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The Melnik area was first settled by the Thracian Medi tribe, to which the legendary Spartacus belonged. It was later settled by Romans, then by proto-Bulgarians between the 7th and 9th centuries AD. The name Melnik probably comes from the Old Slavonic mel, ‘sandy chalk’, abundant in the surrounding cliffs.

In the early 13th century, Melnik fell under the rule of Despot Alexei Slav, who ran a personal fiefdom from here, while building several monasteries and a large fortress (some remains survive). Melnik became an educational and cultural centre, and its jewellery, woodcarving and ceramics were famous throughout Europe, while Melnik’s celebrated red wine was traded as far away as modern-day Croatia and Venice.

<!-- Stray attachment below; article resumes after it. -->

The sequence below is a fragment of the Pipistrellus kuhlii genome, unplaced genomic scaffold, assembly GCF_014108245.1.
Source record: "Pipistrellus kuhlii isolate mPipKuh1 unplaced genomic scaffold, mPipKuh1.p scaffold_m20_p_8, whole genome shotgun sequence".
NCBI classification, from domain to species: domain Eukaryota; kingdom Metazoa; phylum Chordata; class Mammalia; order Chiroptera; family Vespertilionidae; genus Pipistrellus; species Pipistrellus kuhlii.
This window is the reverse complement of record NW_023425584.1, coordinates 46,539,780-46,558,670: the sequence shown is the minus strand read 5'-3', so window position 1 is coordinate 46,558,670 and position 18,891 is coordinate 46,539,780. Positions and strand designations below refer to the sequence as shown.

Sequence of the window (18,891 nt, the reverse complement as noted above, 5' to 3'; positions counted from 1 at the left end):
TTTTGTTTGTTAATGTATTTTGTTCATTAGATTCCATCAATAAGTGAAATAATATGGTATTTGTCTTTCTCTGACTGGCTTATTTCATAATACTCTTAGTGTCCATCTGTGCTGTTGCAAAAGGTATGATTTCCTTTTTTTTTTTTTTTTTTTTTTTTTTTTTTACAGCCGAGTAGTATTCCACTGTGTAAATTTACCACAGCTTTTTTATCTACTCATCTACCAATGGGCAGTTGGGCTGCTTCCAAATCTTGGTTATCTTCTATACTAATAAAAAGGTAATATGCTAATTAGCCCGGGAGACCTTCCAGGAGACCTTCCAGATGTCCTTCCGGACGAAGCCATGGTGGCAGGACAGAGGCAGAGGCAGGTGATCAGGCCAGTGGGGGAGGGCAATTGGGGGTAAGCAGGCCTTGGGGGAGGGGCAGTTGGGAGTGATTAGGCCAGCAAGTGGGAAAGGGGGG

Although Melnik declined after the 14th-century Ottoman invasion, it prospered during the Bulgarian National Revival period in the late 18th and early 19th centuries. Many traditional houses were built, often over ruined Roman and medieval homes. Until a century ago, Melnik was a thriving commercial centre with some 20, 000 inhabitants, but with the 1912–13 Balkan Wars, it was largely burned and the town’s Greek population was forcibly removed by the Greek army. Since then, Melnik has been significantly restored and rebuilt.